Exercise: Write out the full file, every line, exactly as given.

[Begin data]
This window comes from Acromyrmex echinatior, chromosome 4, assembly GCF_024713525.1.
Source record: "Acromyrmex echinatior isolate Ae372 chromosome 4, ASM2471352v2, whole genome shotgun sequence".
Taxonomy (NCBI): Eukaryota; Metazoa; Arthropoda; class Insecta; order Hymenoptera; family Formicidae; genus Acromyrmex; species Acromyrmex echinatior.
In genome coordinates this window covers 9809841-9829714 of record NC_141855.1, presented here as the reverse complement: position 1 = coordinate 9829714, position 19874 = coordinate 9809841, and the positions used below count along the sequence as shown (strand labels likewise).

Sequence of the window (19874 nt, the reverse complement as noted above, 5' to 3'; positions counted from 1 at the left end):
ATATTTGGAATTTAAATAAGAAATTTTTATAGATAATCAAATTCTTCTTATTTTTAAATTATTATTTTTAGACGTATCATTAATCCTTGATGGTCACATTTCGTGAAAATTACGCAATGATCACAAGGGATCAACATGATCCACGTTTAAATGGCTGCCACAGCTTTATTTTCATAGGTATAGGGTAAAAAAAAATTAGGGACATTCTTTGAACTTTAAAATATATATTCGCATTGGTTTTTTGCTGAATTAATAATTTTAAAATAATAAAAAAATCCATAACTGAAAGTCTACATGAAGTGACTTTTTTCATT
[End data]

This window comes from Acromyrmex echinatior, chromosome 4, assembly GCF_024713525.1.
Source record: "Acromyrmex echinatior isolate Ae372 chromosome 4, ASM2471352v2, whole genome shotgun sequence".
Taxonomy (NCBI): Eukaryota; Metazoa; Arthropoda; class Insecta; order Hymenoptera; family Formicidae; genus Acromyrmex; species Acromyrmex echinatior.
In genome coordinates this window covers 9809841-9829714 of record NC_141855.1, presented here as the reverse complement: position 1 = coordinate 9829714, position 19874 = coordinate 9809841, and the positions used below count along the sequence as shown (strand labels likewise).

Sequence of the window (19874 nt, the reverse complement as noted above, 5' to 3'; positions counted from 1 at the left end):
ATATTTGGAATTTAAATAAGAAATTTTTATAGATAATCAAATTCTTCTTATTTTTAAATTATTATTTTTAGACGTATCATTAATCCTTGATGGTCACATTTCGTGAAAATTACGCAATGATCACAAGGGATCAACATGATCCACGTTTAAATGGCTGCCACAGCTTTATTTTCATAGGTATAGGGTAAAAAAAAATTAGGGACATTCTTTGAACTTTAAAATATATATTCGCATTGGTTTTTTGCTGAATTAATAATTTTAAAATAATAAAAAAATCCATAACTGAAAGTCTACATGAAGTGACTTTTTTCATT